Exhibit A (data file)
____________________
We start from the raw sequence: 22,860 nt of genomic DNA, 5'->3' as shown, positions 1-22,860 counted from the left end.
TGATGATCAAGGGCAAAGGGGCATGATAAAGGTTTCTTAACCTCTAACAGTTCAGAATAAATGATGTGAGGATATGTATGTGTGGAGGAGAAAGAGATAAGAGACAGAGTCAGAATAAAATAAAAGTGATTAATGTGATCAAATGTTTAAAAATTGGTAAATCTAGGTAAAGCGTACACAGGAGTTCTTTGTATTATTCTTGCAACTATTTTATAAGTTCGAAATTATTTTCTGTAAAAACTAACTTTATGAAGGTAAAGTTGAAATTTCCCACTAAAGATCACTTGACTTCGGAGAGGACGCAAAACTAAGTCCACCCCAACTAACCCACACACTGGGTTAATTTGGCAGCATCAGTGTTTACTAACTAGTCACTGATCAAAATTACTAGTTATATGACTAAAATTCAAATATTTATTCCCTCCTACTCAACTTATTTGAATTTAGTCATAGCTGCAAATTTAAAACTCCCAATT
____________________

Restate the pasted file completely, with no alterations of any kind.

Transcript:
We start from the raw sequence: 22,860 nt of genomic DNA, 5'->3' as shown, positions 1-22,860 counted from the left end.
TGATGATCAAGGGCAAAGGGGCATGATAAAGGTTTCTTAACCTCTAACAGTTCAGAATAAATGATGTGAGGATATGTATGTGTGGAGGAGAAAGAGATAAGAGACAGAGTCAGAATAAAATAAAAGTGATTAATGTGATCAAATGTTTAAAAATTGGTAAATCTAGGTAAAGCGTACACAGGAGTTCTTTGTATTATTCTTGCAACTATTTTATAAGTTCGAAATTATTTTCTGTAAAAACTAACTTTATGAAGGTAAAGTTGAAATTTCCCACTAAAGATCACTTGACTTCGGAGAGGACGCAAAACTAAGTCCACCCCAACTAACCCACACACTGGGTTAATTTGGCAGCATCAGTGTTTACTAACTAGTCACTGATCAAAATTACTAGTTATATGACTAAAATTCAAATATTTATTCCCTCCTACTCAACTTATTTGAATTTAGTCATAGCTGCAAATTTAAAACTCCCAATT